Philadelphia, PA, July 18, 2013 Cancer researchers have wondered why ovarian cancer cells are so attracted to the abdominal cavity, especially the omentum, with the hope that such an understanding could lead to better disease management or even prevention. Results from a series of experiments suggest a two-step model of omental colonization in which i) cancer cells are attracted to and lodge within immune cell-containing structures known as milky spots, and ii) fat storage cells (adipocytes) fuel cancer cell growth and spread. This study is scheduled for publication in the August 2013 issue of The American Journal of Pathology.
The omentum is a large fatty structure that drapes off the stomach and blankets the peritoneal organs. Omental fat is composed of adipocytes, blood vessels, immune cells, and other connective tissue and contains unusual immune cell-containing structures known as milky spots, which play a key role in many of its protective functions. In previous research, investigators focused either on the milky spots or the adipocytes as key to attracting metastatic ovarian cancer cells. The results of the current experiments show that "although there are clear strengths to both of these models, neither address the intimate and dynamic interaction among milky spots, surrounding adipocytes, and other components of omental tissues. We propose an alternative, more fully integrated model," says Carrie Rinker-Schaeffer, PhD, a professor in the Departments of Surgery (Section of Urology) and Obstetrics and Gynecology at The University of Chicago.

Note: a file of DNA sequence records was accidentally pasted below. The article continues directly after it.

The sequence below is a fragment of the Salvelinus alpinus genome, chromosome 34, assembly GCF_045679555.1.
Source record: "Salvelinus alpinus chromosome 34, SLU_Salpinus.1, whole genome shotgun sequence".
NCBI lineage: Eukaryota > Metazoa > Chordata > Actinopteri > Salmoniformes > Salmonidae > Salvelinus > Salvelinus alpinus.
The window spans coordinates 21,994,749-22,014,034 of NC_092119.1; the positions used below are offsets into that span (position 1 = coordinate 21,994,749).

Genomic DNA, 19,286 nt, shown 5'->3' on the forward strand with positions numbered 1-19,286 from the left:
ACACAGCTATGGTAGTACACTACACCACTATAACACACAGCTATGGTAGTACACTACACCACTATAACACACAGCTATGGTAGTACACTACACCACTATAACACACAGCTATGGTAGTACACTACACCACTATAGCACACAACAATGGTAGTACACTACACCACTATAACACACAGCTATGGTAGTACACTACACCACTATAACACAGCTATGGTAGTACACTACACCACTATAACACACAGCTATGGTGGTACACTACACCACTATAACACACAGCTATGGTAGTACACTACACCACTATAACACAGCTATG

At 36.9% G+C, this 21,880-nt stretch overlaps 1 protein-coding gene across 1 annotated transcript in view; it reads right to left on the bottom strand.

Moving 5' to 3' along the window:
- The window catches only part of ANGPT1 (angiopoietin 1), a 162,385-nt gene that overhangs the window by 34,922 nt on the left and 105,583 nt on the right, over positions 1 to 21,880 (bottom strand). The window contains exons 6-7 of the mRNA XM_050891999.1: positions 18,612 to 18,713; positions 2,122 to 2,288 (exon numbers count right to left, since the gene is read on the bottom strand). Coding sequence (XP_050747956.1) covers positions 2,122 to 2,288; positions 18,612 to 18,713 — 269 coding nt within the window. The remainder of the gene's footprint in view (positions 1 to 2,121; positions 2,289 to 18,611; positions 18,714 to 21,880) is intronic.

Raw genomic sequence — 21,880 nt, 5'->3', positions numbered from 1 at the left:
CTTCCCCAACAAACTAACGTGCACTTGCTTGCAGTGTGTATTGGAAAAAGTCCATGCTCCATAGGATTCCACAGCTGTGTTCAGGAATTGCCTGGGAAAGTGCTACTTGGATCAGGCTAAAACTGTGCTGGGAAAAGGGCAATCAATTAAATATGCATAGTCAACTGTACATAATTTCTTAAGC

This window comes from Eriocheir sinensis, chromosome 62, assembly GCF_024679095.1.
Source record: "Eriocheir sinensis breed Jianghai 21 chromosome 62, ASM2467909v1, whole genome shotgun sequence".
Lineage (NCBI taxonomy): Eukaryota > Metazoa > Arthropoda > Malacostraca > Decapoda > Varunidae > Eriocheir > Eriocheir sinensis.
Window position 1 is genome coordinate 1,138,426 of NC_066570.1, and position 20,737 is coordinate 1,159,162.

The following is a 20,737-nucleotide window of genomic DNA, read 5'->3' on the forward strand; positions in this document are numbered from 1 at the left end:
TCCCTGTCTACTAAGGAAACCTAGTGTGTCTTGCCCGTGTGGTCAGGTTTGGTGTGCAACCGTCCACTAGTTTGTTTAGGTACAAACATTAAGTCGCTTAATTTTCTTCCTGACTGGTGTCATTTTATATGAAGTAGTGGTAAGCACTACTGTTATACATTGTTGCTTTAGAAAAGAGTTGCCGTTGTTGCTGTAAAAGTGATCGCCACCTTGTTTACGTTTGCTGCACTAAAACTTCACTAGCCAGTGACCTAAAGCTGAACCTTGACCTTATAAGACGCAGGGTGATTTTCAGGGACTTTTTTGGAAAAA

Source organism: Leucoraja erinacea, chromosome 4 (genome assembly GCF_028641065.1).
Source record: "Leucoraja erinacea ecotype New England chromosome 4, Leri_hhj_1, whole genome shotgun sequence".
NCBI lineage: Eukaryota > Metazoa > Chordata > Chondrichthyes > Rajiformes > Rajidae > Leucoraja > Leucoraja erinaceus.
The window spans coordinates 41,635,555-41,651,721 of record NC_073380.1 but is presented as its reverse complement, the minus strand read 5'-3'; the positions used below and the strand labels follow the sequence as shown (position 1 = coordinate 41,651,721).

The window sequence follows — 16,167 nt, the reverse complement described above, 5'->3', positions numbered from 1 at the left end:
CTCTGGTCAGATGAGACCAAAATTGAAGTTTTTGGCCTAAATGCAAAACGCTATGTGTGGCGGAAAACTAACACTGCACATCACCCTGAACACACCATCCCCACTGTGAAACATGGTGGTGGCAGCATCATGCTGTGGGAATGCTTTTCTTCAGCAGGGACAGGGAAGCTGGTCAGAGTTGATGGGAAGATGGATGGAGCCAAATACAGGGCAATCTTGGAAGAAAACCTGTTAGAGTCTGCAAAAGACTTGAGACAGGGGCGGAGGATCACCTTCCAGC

In the first experiment, researchers investigated whether abdominal fat tissue that contains milky spots is a more attractive target for cancer cells than abdominal fat that does not contain milky spots. This study took advantage of the fact that mice have a second source of milky spot-containing abdominal fat (splenoportal fat) as well as fat that is devoid of milky spots (the gonadal, u
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